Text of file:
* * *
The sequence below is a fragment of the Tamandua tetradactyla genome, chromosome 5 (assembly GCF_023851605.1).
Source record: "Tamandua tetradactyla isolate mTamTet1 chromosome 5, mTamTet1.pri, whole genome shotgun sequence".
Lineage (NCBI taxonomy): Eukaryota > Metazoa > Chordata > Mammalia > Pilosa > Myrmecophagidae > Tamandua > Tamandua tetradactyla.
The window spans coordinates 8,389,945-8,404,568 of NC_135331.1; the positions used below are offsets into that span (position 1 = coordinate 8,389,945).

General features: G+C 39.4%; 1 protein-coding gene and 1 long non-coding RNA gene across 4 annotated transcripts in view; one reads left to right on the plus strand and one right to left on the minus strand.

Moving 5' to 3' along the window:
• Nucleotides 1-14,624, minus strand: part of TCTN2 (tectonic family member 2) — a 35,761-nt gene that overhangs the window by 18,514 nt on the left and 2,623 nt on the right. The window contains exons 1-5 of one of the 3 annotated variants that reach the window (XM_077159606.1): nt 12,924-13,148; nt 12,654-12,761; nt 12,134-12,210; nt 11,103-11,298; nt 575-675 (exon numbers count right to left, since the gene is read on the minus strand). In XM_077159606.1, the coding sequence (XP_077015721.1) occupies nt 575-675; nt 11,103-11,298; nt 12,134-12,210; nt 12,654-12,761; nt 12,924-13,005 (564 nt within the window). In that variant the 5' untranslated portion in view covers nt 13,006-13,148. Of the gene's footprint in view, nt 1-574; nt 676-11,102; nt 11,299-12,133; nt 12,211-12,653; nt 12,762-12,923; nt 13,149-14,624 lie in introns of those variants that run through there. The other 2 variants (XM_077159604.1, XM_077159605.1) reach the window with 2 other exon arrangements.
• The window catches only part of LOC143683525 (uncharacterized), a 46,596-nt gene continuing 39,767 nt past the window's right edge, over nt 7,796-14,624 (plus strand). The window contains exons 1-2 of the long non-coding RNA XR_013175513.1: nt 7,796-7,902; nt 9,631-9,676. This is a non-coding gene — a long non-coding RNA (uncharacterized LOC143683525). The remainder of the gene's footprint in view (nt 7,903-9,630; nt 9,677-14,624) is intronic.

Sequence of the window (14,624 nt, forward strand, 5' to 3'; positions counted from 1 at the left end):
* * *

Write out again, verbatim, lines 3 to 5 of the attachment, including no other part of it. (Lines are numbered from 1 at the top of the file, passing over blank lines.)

Lineage (NCBI taxonomy): Eukaryota > Metazoa > Chordata > Mammalia > Pilosa > Myrmecophagidae > Tamandua > Tamandua tetradactyla.
The window spans coordinates 8,389,945-8,404,568 of NC_135331.1; the positions used below are offsets into that span (position 1 = coordinate 8,389,945).

General features: G+C 39.4%; 1 protein-coding gene and 1 long non-coding RNA gene across 4 annotated transcripts in view; one reads left to right on the plus strand and one right to left on the minus strand.